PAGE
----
Plastic Dinosaurs

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Things I know: I can't change Wendy.

When I board the bus home, the first thing I see is Wendy waving at me, in her ridiculous bright-green outfit. On the first week of school, everyone is trying to make a good impression- except Wendy, of course. Wendy could care less about what other people think.

It sounds pretty on paper, being yourself and not caring about people who judge you, but in reality, it hurts to watch Wendy smile at nothing and talk to herself about dinosaurs while other girls giggle behind her back. I really do wish she’d start caring about what others think, starting with her outfits.

Everyone is trying to make a good impression on the first week of school, myself included.

That’s why I sit down next to someone else.

It’s Fletcher O’Thomas.

We’re quiet for a while, looking out the window. I hear Wendy singing along to some old twenties song she’s got downloaded on her phone, completely oblivious to the fact that everyone can hear her. I cringe, burning with anger. Why couldn’t she just be normal, at least in public?

I turn to Fletcher, trying to think of something to say, in order to distract myself from Wendy. I remembered having to sit by her every day for the past two years, and I figured that I could at least start making friends now, so that I could try to hold a bit of a reputation.

“So,” I start, “How was your day?”

Fletcher removes his earbuds. He shrugs. “All right,” he answers. He glances out the window. “Don’t you think it’s odd that the town cemetery is right across from the school?”

I’ve never noticed that before. It is weird.

“Well,” I say, “School’s where you go to die, cemetery’s where they bury you.” Fletcher laughs. I smile inwardly, appreciating my ability to be able to make people laugh. Humor is the best way to melt the barrier of awkwardness between two strangers.

The bus lumbers through the streets, past the duck pond. We’re quiet again, out of a lack of something to say. Remembering our past conversation about Lord of the Flies, I decide to bring the subject up again, trying to find a common ground to start our conversation on.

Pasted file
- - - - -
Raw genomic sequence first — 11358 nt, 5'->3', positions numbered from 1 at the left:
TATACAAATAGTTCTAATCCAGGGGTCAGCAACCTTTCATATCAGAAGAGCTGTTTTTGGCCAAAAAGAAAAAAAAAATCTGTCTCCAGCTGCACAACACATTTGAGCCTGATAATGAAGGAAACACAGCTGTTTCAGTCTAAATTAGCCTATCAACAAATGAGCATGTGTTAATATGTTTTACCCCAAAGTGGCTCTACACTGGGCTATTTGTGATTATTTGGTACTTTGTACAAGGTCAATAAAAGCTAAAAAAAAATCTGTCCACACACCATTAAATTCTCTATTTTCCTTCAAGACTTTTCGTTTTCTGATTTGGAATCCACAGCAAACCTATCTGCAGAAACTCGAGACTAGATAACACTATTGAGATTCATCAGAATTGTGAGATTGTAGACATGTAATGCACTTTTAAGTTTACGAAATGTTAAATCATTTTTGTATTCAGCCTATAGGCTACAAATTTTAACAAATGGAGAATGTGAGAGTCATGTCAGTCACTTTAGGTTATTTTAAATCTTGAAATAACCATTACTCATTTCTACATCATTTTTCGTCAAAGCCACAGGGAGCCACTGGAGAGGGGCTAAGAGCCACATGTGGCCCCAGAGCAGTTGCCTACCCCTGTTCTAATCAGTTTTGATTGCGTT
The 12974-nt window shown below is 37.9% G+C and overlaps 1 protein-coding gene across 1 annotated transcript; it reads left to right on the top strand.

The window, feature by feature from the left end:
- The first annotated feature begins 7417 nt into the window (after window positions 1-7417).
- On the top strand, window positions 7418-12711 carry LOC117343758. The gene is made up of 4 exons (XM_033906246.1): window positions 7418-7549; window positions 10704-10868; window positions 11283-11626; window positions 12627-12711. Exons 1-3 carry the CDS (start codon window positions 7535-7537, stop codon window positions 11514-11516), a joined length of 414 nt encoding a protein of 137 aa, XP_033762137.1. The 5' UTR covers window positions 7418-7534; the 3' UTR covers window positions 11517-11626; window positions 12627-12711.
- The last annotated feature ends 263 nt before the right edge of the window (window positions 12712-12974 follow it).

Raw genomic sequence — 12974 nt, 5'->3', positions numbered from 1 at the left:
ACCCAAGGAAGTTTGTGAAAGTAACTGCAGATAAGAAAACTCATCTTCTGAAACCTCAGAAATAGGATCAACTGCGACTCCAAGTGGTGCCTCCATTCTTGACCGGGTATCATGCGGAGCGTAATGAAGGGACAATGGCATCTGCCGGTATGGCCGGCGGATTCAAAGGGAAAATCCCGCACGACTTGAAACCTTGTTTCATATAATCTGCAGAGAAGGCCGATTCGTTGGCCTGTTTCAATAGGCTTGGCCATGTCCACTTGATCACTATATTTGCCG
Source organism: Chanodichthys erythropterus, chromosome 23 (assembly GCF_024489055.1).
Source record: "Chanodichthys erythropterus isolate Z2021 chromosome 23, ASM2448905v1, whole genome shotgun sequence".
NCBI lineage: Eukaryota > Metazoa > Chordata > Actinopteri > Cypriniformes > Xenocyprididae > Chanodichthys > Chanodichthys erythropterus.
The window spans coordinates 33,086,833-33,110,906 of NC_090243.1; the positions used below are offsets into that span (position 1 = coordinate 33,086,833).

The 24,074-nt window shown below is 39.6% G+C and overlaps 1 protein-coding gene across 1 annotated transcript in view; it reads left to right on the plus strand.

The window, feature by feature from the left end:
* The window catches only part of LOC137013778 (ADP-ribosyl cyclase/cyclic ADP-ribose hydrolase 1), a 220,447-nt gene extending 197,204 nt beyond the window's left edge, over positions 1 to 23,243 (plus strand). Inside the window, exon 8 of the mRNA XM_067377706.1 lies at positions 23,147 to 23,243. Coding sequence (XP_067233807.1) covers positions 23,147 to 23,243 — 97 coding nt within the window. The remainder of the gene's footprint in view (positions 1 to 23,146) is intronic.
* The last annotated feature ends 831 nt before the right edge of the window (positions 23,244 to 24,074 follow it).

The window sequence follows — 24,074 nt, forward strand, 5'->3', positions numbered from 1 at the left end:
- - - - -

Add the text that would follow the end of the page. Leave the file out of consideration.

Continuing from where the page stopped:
“We’ll have to read the next chapter for English class,” I say. “Isn’t the test on Friday?”

“Yeah,” he shrugs. “I already read the entire book last year, so I should be fine. You know what’s also good, through? George Orwell. Ever read anything by him?”

I remember having to read an excerpt from Animal Farm in history class a while back. “Yeah,” I answer, only half-lying. “A little.” In truth, I’m not much of a reader. I don’t remember reading a book for fun since Harry Potter, back in fifth grade.

“You should read more, then,” he says. “I’ve got a bunch of old books at home. We never have a great internet connection, so I do a lot of reading. You’d be surprised at some of the things they came up with back then.” Fletcher clicks his phone on and off a few times. I try not to stare as his face screws up in concentration, then peace, as he turns his phone off.

“What’s wrong?” I ask.

“Oh, nothing,” he answers.

“Have you thought of joining the literature club?” I ask. I’m not in any clubs myself. Ahalya is in both the design club and chemistry club, and Sarah’s in the chess club. I never had interest in any of these, but reading doesn’t sound too bad, if I had someone to talk to about it afterwards.

“Nah,” he answers. “I’m busy enough already. Horseback riding and stuff.”

“You do horseback riding?”

“Yeah,” he answers. “I’ve been doing it for a while, and it’s sort of demanding. Not to mention I don’t really like having to read books that other people pick out for me. I’d much rather read what I want on my own.”

“I get that,” I answer. Fletcher turns back to his phone and begins playing a game. I notice something about his eyes- they’re a unique shade of brown, like two orbs of topaz. They’re beautiful.

I watch him play his game. There doesn’t seem to be much to it- it’s one of those games where you have to match three shapes in a row. He’s good at it.

“I’m not in any clubs,” I say after a while. “I feel like I should join something.”

“Ride horses, then,” he shrugs. “It’s pretty great.” He’s still looking at his phone, then closes it, clicks it on and off a few times, then shoves it into his pocket.

Fletcher then looks up at me. “What do you like to do?”